This article is a colloborative effort of Nick Cellucci, Kahla Manning, Jeanna Contino, and A. Zoe Baldwin.
On Monday, 23 settlements were made for the Penn State football child abuse case that rocked the university and brought down the late Joe Paterno nearly two years ago. $59.7 million is being awarded to 26 recipients.
Penn State’s former assistant football coach Jerry Sandusky, 69, was charged with several instances of child molestation in 2011, and currently serves a 30 to 60-year sentence for the 45 criminal charges brought against him. In addition to the 23 settlements, three additional settlements are being considered agreements in principle; meaning final documentation is expected to be completed in the next few weeks. The names of the 26 recipients were not disclosed.
Williamsport attorney, Clifford Rieders, told the Associated Press that the average payout matched other cases involving child abuse in educational or religious settings. Bloomsburg University students have weighed in with mixed feelings on the amount of money awarded to the victims.
Senior Early Childhood Education major Jocelyn Bordner said, “While I don’t think that receiving any amount of money can really erase the memories of abuse and mistreatment, I do feel that the victims deserve to be given money for the pain they experienced. They are forced to relive and revisit the awful events that took place every day.”
Other students are not in agreement with Penn State’s decision. Allen Heimbach, a senior Computer Science student at Bloomsburg University, gave his blunt opinion.
“I feel like $59 million is a completely inappropriate use of state funds. It definitely hurts Penn State University’s image even more, making them look incredibly guilty,” said Heimbach.
Emma Brown, a senior Mass Communications major at Bloomsburg University, also disagrees with Penn State’s decision.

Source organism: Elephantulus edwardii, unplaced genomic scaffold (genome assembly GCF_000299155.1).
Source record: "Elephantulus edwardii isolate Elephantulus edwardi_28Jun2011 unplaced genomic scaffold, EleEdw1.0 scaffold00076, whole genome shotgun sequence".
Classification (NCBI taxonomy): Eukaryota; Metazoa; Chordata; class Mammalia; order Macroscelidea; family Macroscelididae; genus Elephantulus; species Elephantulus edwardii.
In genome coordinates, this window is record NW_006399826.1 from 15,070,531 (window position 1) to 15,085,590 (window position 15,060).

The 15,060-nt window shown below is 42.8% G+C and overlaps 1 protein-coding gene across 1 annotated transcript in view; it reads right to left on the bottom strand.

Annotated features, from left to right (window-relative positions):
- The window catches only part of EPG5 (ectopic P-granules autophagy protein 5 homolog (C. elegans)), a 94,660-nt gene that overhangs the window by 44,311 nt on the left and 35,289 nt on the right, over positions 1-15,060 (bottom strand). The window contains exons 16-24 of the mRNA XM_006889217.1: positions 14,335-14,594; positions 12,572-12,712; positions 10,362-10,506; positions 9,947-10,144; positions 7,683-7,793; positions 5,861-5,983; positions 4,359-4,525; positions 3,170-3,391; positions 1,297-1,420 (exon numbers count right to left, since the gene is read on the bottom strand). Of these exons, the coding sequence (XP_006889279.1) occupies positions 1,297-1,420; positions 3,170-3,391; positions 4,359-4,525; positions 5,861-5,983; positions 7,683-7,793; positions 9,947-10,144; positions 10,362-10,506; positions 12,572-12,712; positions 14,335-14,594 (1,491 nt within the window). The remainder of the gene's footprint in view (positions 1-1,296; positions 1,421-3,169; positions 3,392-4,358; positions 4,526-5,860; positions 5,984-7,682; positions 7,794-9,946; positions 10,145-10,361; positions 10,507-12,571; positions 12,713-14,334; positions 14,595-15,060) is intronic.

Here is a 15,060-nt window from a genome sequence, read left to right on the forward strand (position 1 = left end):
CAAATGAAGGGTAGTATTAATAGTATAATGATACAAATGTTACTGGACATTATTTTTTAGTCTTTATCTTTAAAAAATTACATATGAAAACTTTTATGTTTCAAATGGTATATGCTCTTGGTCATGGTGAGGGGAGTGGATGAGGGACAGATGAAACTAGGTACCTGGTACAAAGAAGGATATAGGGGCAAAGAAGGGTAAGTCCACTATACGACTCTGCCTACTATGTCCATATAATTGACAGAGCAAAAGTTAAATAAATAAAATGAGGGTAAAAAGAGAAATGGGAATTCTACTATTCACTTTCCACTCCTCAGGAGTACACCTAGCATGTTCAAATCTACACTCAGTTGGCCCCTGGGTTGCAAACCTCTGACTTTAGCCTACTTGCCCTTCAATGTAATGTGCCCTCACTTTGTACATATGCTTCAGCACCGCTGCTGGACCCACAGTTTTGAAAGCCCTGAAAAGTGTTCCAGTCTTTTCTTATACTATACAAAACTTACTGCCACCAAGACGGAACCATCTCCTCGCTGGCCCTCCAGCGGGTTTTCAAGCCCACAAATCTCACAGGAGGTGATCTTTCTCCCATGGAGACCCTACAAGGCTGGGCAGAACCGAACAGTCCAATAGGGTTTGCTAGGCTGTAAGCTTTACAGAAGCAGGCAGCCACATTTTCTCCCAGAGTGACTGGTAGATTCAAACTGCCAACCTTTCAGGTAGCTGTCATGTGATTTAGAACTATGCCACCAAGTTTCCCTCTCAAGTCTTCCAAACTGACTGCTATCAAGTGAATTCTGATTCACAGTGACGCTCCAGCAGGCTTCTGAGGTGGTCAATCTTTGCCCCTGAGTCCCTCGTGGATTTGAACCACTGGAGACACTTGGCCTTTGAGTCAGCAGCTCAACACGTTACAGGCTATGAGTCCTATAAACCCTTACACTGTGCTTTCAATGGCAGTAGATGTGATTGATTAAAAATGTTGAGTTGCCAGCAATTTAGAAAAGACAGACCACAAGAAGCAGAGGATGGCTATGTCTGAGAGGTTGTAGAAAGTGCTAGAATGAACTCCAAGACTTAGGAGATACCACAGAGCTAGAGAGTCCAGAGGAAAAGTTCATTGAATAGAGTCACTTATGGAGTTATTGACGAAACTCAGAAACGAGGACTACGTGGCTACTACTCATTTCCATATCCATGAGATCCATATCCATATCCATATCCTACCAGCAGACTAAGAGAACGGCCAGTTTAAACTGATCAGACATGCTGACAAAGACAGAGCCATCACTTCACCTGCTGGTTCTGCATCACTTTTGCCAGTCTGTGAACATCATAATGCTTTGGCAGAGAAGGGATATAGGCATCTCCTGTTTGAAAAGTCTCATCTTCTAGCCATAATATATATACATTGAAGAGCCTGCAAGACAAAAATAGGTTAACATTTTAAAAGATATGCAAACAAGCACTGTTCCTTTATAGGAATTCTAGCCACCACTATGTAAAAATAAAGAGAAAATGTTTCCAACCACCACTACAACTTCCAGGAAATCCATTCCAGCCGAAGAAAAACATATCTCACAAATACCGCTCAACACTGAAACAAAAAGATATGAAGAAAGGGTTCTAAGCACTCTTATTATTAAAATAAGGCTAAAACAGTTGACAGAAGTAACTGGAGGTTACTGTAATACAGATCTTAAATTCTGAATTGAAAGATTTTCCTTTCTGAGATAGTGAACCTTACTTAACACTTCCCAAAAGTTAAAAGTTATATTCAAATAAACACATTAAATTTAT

“I agree that the victims should be offered something, but the money aspect does not sit well with me. Did they really have to announce the exact amount of money? Maybe offering each victim money towards an education at any school of their choice would have been a better option. It also depends on if the $59 million is distributed equally among the victims of abuse. I think it is just bringing up the whole Sandusky issue once again, adding more negative light to it,” said Brown.
Regardless of how people feel about the money, the recipients are satisfied according to Harrisburg lawyer Ben Adnreozzi, who helped negotiate several of the settlements.
“They felt that the university treated them fairly with the economic and noneconomic terms of the settlement,” said Andreozzi, who also represents some others who have come forward recently. These new claims have not yet been presented to the university.
University president Rodney Erickson views the settlements as a step in the right direction for Penn State.
“We cannot undo what has been done, but we can and must do everything possible to learn from this and ensure it never happens again at Penn State,” Erickson said.